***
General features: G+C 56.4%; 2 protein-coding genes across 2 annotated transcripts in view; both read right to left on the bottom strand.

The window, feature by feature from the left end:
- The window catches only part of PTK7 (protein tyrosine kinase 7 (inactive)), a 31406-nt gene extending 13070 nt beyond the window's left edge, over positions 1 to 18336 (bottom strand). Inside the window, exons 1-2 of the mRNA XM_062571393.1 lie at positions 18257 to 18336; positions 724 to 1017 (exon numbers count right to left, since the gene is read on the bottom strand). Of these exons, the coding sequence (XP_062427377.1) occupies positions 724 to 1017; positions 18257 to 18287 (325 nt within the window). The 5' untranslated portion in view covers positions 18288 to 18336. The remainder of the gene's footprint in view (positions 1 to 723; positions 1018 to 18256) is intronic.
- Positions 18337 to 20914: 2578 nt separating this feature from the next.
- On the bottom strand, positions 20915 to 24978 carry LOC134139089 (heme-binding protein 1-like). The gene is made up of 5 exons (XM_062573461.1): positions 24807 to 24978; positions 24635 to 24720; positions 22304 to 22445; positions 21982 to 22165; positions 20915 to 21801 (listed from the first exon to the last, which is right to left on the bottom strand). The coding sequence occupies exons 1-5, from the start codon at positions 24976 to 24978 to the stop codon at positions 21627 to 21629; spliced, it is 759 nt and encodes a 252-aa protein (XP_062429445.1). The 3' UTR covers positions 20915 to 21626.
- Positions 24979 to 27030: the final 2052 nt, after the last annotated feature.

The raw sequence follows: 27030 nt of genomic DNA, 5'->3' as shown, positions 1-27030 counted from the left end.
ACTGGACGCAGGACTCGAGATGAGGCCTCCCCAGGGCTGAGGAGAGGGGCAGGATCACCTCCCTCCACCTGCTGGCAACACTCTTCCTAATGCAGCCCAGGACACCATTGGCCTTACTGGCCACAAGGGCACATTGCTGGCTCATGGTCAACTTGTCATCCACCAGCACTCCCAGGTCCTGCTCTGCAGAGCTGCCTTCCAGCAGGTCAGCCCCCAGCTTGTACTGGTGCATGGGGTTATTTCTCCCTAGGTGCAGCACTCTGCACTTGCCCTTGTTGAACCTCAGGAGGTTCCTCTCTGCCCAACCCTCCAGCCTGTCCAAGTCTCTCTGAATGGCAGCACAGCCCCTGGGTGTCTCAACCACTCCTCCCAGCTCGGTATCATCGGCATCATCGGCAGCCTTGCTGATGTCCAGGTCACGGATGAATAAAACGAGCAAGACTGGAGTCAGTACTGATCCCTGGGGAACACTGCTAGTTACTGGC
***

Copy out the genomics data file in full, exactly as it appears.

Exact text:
General features: G+C 56.4%; 2 protein-coding genes across 2 annotated transcripts in view; both read right to left on the bottom strand.

The window, feature by feature from the left end:
- The window catches only part of PTK7 (protein tyrosine kinase 7 (inactive)), a 31406-nt gene extending 13070 nt beyond the window's left edge, over positions 1 to 18336 (bottom strand). Inside the window, exons 1-2 of the mRNA XM_062571393.1 lie at positions 18257 to 18336; positions 724 to 1017 (exon numbers count right to left, since the gene is read on the bottom strand). Of these exons, the coding sequence (XP_062427377.1) occupies positions 724 to 1017; positions 18257 to 18287 (325 nt within the window). The 5' untranslated portion in view covers positions 18288 to 18336. The remainder of the gene's footprint in view (positions 1 to 723; positions 1018 to 18256) is intronic.
- Positions 18337 to 20914: 2578 nt separating this feature from the next.
- On the bottom strand, positions 20915 to 24978 carry LOC134139089 (heme-binding protein 1-like). The gene is made up of 5 exons (XM_062573461.1): positions 24807 to 24978; positions 24635 to 24720; positions 22304 to 22445; positions 21982 to 22165; positions 20915 to 21801 (listed from the first exon to the last, which is right to left on the bottom strand). The coding sequence occupies exons 1-5, from the start codon at positions 24976 to 24978 to the stop codon at positions 21627 to 21629; spliced, it is 759 nt and encodes a 252-aa protein (XP_062429445.1). The 3' UTR covers positions 20915 to 21626.
- Positions 24979 to 27030: the final 2052 nt, after the last annotated feature.

The raw sequence follows: 27030 nt of genomic DNA, 5'->3' as shown, positions 1-27030 counted from the left end.
ACTGGACGCAGGACTCGAGATGAGGCCTCCCCAGGGCTGAGGAGAGGGGCAGGATCACCTCCCTCCACCTGCTGGCAACACTCTTCCTAATGCAGCCCAGGACACCATTGGCCTTACTGGCCACAAGGGCACATTGCTGGCTCATGGTCAACTTGTCATCCACCAGCACTCCCAGGTCCTGCTCTGCAGAGCTGCCTTCCAGCAGGTCAGCCCCCAGCTTGTACTGGTGCATGGGGTTATTTCTCCCTAGGTGCAGCACTCTGCACTTGCCCTTGTTGAACCTCAGGAGGTTCCTCTCTGCCCAACCCTCCAGCCTGTCCAAGTCTCTCTGAATGGCAGCACAGCCCCTGGGTGTCTCAACCACTCCTCCCAGCTCGGTATCATCGGCATCATCGGCAGCCTTGCTGATGTCCAGGTCACGGATGAATAAAACGAGCAAGACTGGAGTCAGTACTGATCCCTGGGGAACACTGCTAGTTACTGGC